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Pluto and Charpm
A composite image of Pluto (left) and Charon, taken by New Horizons on approach to the worlds July 13 and 14. (credit: NASA/JHUAPL/SwRI)

They did it: New Horizons flies past Pluto


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Flybys are, technically speaking, the least challenging class of planetary science missions. There’s no precise rocket engine firing or aerobraking required to place a spacecraft into orbit. There’s no need for the retrorockets, parachutes, and more complex systems to softly land a spacecraft on the surface of a planet or other body. There are no wheels or other mobility systems required to move across a surface. A flyby mission need only be sure it’s on the right trajectory, and operate its instruments on schedule as the spacecraft coasts by.

“There is a little bit of drama because this is true exploration. New Horizons is flying into the unknown,” Stern said.

That doesn’t mean, though, that a flyby mission is any less nerve-wracking. While Mars landers like Curiosity have their “seven minutes of terror,” those involved with, or otherwise following, NASA’s New Horizons spacecraft, had hours of anticipation last week. As New Horizons made its closest approach on the morning of July 14, they celebrated, and then waited for thirteen hours to find out if the spacecraft had indeed worked as planned.

New Horizons team
Members of the New Horizons mission team stand on stage at the Applied Physics Lab during the post-contact flyby. NASA administrator Charles Bolden is at the podium. (credit: J. Foust)

One flyby, two celebrations

The reason for the split celebrations was the nature of the flyby. At the time of closest approach—7:49 am EDT, when the spacecraft passed 12,500 kilometers above the surface of Pluto—the spacecraft was out of contact with the Earth. The spacecraft’s design prevented it from pointing its antenna at Earth while also turning its instruments toward Pluto and its moons. (Even if it had, it would have taken four and a half hours for those signals to arrive at Earth, given Pluto’s distance of about five billion kilometers.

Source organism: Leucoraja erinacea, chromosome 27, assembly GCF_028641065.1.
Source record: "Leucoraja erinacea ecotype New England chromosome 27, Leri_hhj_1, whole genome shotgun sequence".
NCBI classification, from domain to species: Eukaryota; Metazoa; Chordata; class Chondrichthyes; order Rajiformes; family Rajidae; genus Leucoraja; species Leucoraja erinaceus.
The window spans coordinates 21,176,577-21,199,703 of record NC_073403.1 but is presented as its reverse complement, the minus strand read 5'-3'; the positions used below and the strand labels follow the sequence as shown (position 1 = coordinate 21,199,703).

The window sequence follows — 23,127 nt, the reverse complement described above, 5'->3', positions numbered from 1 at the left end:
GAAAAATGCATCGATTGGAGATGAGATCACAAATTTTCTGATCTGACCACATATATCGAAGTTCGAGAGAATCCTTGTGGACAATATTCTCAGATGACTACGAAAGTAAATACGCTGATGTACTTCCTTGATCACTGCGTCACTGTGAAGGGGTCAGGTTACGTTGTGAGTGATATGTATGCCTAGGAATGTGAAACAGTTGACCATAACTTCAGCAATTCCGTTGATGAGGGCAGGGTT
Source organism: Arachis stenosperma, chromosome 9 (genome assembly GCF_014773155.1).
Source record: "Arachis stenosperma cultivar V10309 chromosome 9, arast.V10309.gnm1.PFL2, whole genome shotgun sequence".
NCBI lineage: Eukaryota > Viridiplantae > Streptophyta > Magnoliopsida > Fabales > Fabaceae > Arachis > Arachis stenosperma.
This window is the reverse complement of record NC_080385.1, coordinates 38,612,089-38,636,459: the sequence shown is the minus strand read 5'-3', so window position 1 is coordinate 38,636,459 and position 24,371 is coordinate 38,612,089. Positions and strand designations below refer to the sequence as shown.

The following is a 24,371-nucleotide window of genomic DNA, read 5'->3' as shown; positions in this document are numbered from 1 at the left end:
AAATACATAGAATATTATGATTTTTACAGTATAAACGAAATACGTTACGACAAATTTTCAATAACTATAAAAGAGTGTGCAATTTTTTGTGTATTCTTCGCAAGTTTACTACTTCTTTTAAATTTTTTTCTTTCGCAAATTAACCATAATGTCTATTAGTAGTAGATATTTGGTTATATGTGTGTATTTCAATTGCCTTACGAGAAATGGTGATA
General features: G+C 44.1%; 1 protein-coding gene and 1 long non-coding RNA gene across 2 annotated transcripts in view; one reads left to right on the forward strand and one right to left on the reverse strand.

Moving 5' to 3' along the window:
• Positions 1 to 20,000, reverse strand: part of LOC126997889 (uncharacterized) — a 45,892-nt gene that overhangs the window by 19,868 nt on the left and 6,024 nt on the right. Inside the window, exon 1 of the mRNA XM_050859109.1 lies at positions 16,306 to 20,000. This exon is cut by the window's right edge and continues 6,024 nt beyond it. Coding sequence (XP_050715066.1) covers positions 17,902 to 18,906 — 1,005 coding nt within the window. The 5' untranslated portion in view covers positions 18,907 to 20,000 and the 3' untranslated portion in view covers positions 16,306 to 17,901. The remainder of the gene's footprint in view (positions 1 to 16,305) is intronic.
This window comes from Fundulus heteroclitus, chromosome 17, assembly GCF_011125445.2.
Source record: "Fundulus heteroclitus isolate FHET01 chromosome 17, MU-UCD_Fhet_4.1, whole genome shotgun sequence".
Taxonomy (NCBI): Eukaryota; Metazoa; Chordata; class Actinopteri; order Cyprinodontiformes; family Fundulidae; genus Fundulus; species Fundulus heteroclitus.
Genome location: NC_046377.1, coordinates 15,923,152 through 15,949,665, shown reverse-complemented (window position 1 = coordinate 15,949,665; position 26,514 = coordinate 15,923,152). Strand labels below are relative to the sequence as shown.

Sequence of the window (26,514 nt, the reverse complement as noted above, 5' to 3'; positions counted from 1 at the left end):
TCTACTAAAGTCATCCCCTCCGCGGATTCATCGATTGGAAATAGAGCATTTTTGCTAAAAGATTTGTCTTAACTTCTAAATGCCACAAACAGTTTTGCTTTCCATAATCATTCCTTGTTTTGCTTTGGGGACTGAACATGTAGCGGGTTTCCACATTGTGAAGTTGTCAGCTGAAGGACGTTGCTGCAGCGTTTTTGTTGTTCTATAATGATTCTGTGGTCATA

Nonetheless, those attending events at the Johns Hopkins University’s Applied Physics Laboratory (APL) in Maryland, mission control for New Horizons, celebrated that moment of closest approach. A crowd gathered to countdown the final seconds before closest approach, followed by cheering, American flag waving, and even a halfhearted “U-S-A!” chant.

The assumption was that New Horizons was working as planned, collecting images, spectra, and other data during the flyby. There was, though, no way to know that the spacecraft was healthy: its last communication with Earth ended the previous evening, as planned, and the next communications window didn’t open that evening. The spacecraft could have suffered a problem like the computer glitch that put the spacecraft into safe mode earlier in the month. Or, worse, the spacecraft could have encountered debris that damaged or disabled the spacecraft.

Mission officials were confident that would not happen. The spacecraft was operating in a special “encounter mode” designed to keep the spacecraft from locking up in safe mode if it had a problem. Previous searches failed to turn up any sign of dust or debris that posed a risk to the spacecraft. But, the uncertainty remained.

“There is a little bit of drama because this is true exploration. New Horizons is flying into the unknown,” Alan Stern, principal investigator for the mission, said at a NASA press conference held shortly after that closest approach. But, he added, “I don’t think that we’re going to lose the spacecraft.”

“We always talk about the spacecraft being a child,” said Alice Bowman, the mission operations manger, or MOM, for New Horizons. “We lost signal as planned last night, at 11:17, and there was absolutely nothing anything on the operations team could do, just to trust that we had prepared it well, to set off on its journey on its own and do what it needed to do.” She added she had “absolute confidence” the spacecraft would operate as planned and contact Earth that evening.

Until then, there was not much for people to do but to wait for that signal. During the day, NASA and APL organized a series of briefings about the mission, including discussions of some of the data the spacecraft returned prior to closest approach. Scientists were intrigued, but also held off on too much speculation, because the data that New Horizons was collecting that day would be far better than what they had in their hands at the moment.